12 The work of the Christian Law Panel of Experts continues, taking areas of church life thematically and finding high levels of convergent practice in such matters as discipline, property, internal regulation, membership, initiation, liturgy, and sacraments.

13 And, indeed, within the same tradition: see Anglican Communion Legal Advisers Network, The Principles of Canon Law Common to the Churches of the Anglican Communion (London: Anglican Communion Office, 2008), which was the fruit of a similar exercise, comparing the constitutive foundational legal documents of each of the autonomous provinces of the Anglican Church. It was not an exercise in comparative law, but one that extracted the principles which animate the various national laws. Unsurprising, a large measure of similarity was discovered.

14 For an informative and revisionist assessment of Richard Hooker's magisterial work, The Lawes of Ecclesiastical Polity, viewed through the prism of jurisprudence, see Doe Norman, “Richard Hooker: Priest and Jurist,” in Great Christian Jurists in English History, ed. Hill Mark and H. R. Helmholz (Cambridge: Cambridge University Press, 2017), 115–37. The volume, Doe contends, “provides a ‘theology of law’ and a practical statement of principles of English church law.”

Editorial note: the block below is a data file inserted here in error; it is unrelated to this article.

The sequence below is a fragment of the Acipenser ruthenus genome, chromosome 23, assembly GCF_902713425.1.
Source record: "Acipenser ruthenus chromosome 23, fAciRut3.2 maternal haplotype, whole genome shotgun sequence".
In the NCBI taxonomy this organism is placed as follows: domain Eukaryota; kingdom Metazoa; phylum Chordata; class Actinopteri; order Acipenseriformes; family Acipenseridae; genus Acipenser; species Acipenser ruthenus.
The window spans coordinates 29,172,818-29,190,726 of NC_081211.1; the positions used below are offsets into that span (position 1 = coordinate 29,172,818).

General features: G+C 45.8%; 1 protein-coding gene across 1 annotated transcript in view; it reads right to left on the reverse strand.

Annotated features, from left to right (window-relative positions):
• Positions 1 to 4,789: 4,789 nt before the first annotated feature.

15 See Re Blagdon Cemetery [2002] Fam 299, in which the court sought a written opinion from a serving bishop, and the numerous cases that have been subsequently decided by chancellors’ discussion regarding whether an exception might be made to the doctrinal principle.

16 See Hill Mark, “Canon Law: The Discipline of Teaching and the Teaching of the Discipline,” in Studies in Canon Law and Common Law in Honor of R. H. Helmholz, ed. L. Troy Harris (Berkeley: Robbins Collection Publications, 2015): 337–53.

17 These assertions are aspirational, for the Church of England at least. The teaching of canon and ecclesiastical law currently has no part in clerical formation, and the cadre of lawyers who serve the church rarely have any grounding in theology. The Ecclesiastical Law Society, which the author chairs, is beginning to take small steps to rectify the matter.

18 See the various essays in Cranmer Frank et al. , The Confluence of Law and Religion: Interdisciplinary Reflections on the Work of Norman Doe (Cambridge: Cambridge University Press, 2016); see especially John Witte, Jr., “The Interdisciplinary Growth of Law and Religion,” ibid., 247–61; Celia Kenny, “New Directions in the Confluence of Law and Religion,” ibid., 262–74. See also Doe Norman and Sandberg Russell, eds., Law and Religion: New Horizons (Leuven: Peeters, 2010).

19 John Witte, Jr., “The Interdisciplinary Growth of Law and Religion,” 247.

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  • EISSN: 2163-3088